As Ramadan, the holy month for Muslims, is upon us, most people in the Muslim world have shifted their eating and sleeping times. They, of course, eat at night as they cannot do so in the day, but many also sleep during the day and wake up at night.
A new University of Colorado Boulder research study, published in the journal Proceedings of the National Academy of Sciences of the United States of America (PNAS), recently pointed out that staying awake all night and sleeping all day for just a few days can disrupt levels and time-of-day patterns of more than 100 proteins in the blood, including those that influence blood sugar, energy metabolism, and immune function.
According to co-author Kenneth Wright, the director of the Sleep and Chronobiology Laboratory and professor in the Department of Integrative Physiology, “this tells us that when we experience things like jet lag or a couple of nights of shift work, we very rapidly alter our normal physiology in a way that if sustained can be detrimental to our health.” The study is the first of its kind to examine how protein levels in human blood, also known as plasma proteome, vary over a 24-hour period and how altered sleep and meal timing affects them.
The paper also determined 30 distinct proteins that vary depending on what internal time of day it is, regardless of sleep and meal timing, and the findings could open the door for developing new treatments for night shift workers, who make up about 20% of the global workforce and are at higher risk for diabetes and cancer. As the results show, the study could also enable doctors to precisely time administration of drugs, vaccines, and diagnostic tests around the circadian clock.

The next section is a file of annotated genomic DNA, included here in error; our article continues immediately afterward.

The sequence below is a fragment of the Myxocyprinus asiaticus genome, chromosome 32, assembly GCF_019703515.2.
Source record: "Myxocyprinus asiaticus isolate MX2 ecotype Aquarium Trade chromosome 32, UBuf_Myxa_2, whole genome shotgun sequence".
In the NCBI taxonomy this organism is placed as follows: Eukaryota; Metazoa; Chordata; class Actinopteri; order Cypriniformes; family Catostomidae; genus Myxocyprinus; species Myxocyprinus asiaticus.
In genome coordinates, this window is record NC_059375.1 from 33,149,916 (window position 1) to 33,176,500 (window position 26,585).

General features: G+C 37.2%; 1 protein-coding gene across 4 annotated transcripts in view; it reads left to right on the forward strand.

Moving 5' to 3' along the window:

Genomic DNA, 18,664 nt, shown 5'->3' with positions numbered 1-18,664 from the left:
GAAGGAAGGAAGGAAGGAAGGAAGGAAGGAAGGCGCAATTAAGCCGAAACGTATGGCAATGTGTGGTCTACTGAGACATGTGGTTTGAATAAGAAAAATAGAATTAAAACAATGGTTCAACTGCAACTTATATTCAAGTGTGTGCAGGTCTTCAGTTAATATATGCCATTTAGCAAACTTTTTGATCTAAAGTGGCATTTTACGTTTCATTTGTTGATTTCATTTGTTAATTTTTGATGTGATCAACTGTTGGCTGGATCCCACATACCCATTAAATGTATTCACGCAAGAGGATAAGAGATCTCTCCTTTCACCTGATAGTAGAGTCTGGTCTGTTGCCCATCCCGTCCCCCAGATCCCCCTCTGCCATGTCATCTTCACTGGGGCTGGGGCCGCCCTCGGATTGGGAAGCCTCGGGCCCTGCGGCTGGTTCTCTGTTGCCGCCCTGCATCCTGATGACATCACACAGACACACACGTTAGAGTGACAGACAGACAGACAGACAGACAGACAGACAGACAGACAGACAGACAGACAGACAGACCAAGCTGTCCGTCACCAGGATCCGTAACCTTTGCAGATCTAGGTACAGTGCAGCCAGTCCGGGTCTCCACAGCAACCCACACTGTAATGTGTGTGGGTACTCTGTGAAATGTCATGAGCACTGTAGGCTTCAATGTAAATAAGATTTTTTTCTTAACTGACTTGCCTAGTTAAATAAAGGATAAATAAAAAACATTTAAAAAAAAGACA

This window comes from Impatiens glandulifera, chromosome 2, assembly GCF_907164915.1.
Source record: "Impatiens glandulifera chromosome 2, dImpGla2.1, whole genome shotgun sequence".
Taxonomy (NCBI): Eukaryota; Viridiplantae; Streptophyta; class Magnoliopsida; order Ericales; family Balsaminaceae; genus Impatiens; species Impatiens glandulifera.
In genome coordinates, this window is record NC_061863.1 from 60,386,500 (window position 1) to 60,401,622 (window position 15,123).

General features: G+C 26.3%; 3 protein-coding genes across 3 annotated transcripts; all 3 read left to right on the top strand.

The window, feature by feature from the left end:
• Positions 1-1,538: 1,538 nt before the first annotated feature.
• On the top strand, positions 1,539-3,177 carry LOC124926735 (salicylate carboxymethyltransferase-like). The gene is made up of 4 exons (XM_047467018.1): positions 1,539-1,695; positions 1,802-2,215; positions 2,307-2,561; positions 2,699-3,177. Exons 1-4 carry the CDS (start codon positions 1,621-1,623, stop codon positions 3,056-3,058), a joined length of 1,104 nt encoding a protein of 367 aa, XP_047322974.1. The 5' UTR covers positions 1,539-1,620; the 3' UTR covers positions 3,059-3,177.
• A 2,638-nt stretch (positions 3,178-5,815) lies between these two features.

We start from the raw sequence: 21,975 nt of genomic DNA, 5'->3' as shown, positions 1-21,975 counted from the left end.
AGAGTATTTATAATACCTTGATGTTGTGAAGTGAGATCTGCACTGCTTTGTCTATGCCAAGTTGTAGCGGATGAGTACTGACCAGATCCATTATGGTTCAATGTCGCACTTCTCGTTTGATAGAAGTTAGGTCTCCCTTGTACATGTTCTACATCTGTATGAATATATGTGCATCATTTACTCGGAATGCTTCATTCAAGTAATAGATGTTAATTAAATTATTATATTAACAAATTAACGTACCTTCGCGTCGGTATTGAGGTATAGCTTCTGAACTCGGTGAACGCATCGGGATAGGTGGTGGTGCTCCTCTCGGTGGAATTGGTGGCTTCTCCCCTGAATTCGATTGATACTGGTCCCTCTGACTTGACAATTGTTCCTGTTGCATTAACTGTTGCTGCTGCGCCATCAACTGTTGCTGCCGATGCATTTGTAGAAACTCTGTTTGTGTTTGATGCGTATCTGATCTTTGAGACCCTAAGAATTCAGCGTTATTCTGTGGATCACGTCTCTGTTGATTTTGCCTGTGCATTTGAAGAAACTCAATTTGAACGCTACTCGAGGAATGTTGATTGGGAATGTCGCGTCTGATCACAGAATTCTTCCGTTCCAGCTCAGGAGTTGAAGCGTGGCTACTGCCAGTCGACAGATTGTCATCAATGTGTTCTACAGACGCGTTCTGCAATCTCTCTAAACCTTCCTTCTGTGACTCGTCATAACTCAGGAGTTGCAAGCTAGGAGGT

“If we know the proteins that the clock regulates, we can adjust timing of treatments to be in line with those proteins,” said lead author Christopher Depner, a postdoctoral researcher in the Department of Integrative Physiology.
During the study, the researchers recruited six healthy male subjects in their 20s to spend six days at CU’s clinical translational research center, where their meals, sleep, activity, and light exposure were tightly controlled. According to the paper, in the two first days, the men stuck to a normal schedule. Then they were gradually transitioned to a simulated night shift work pattern, in which they had eight-hour sleep opportunities during the day and stayed up all night, eating then.
The researchers drew blood every four hours and used technology which was recently developed by Boulder-based SomaLogic, Inc to assess levels and time-of-day-patterns of 1,129 proteins. They found 129 proteins with patterns that were thrown off by the simulated night shift. Depner explained that by the second day of the misalignment, the team of researchers was already starting to see proteins that normally peak during the day peaking at night and vice versa.
He added that one of those proteins was glucagon, which prompts the liver to push more sugar into the bloodstream. When subjects stayed awake at night, levels not only surged at night instead of day but also peaked at higher levels. Long-term, this pattern could help explain why night shift workers tend to have higher diabetes rates, Depner said.